More than 1,200 individuals, companies, organizations, educational and research institutions, and other stakeholders have joined together to stress the vital importance of robust research funding for food and agriculture. This initiative represents one of the largest and most diverse efforts to speak up in support of science for food and agriculture.
The letter asks the members of the Joint Select Committee on Deficit Reduction (the "super committee") to increase or at least maintain federal funding for research for food and agriculture as the committee develops overall budget proposals for the future. Recent studies have concluded that research funding for food and agriculture needs to be increased steadily and significantly if future challenges are to be met. For example, signatory Dana Peterson, CEO of the National Association of Wheat Growers, said that, "The super committee must maintain a long-term investment in the public agriculture research system if we are going to increase crop production to meet the demands of a growing, global population for nutritious food."
The select committee is the bipartisan group charged with issuing a recommendation to Congress by the end of November 2011 to reduce federal budget deficits by at least $1.5 trillion over the next ten years.
The signatories come from all 50 states and represent many sectorsfrom small family farms to large multinational corporations, from individual academic departments to some of the nation's largest and most prestigious educational institutions. Dr. Roger Beachy, former director of U.S. Department of Agriculture's National Institute of Food and Agriculture, said that the extraordinarily broad range of interested parties emphasizes "the importance of U.S. agriculture remaining sustainable and internationally competitive into the future."
The success of the agriculture and food industry plays a significant role in the overall health of the U.S. economy and has been one of the few bright spots in recent years. In 2010, U.S. farms and ranches spent $288 billion to produce goods valued at $369 billion; the value of U.S. food and agriculture exports is expected to be more than $140 billion in 2011, creating a record trade surplus of $42.5 billion for the sector. Furthermore, the jobs of 21 million Americans depend on the vitality of the U.S. agriculture and food sector.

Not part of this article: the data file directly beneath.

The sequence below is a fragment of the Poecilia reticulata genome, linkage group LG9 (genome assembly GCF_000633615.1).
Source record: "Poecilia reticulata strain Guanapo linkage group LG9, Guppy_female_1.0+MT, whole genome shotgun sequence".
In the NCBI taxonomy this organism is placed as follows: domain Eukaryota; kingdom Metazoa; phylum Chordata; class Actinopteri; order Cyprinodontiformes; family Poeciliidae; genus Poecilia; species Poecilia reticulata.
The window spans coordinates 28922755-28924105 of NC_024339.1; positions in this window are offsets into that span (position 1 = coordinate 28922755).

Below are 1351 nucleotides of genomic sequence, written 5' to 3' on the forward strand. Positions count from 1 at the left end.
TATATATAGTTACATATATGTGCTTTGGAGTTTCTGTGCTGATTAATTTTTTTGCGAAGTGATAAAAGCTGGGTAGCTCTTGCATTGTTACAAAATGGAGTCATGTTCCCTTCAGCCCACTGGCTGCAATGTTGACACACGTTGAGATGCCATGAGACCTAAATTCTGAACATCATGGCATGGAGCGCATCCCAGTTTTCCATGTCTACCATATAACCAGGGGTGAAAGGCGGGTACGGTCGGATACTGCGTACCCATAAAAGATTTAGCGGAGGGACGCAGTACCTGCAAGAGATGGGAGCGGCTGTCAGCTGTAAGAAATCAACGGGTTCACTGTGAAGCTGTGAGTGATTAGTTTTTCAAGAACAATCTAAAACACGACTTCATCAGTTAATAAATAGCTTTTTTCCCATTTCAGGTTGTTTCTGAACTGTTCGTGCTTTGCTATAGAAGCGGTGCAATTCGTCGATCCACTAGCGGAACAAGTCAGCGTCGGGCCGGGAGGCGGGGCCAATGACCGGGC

Investments in publicly funded research are critical for maintaining a successful agriculture and food sector. For every $1 invested in publicly funded agricultural research, $20 in economic activity is generated. Although the private sector engages in its own research and development, it depends upon the results of foundational research provided by public support. According to signatory Michiel van Lookeran Campagne, head of Syngenta Biotechnology, "Federally-funded research for food and agriculture has been a foundation on which technology innovators and growers in the U.S. have built the most competitive agricultural sector in the world. Syngenta invests about a $1 billion a year in R&D for agricultural innovation to help farmers improve productivity, and the sustainability of their business and the environment. We translate the knowledge from public sector research in basic science and technology into new products and techniques for growers. Federal funding for this research is essential for U.S. competitiveness."
As the letter concludes, "continued investment in science for food and agriculture is essential for maintaining the nation's food, economic, and national security," a statement that is endorsed by more than 1,200 individuals and organizations from across the United States.
The letter and list of signatories is available at <http://bit.ly/vOnFvh>.
|Contact: Adam Fagen|
American Society of Plant Biologists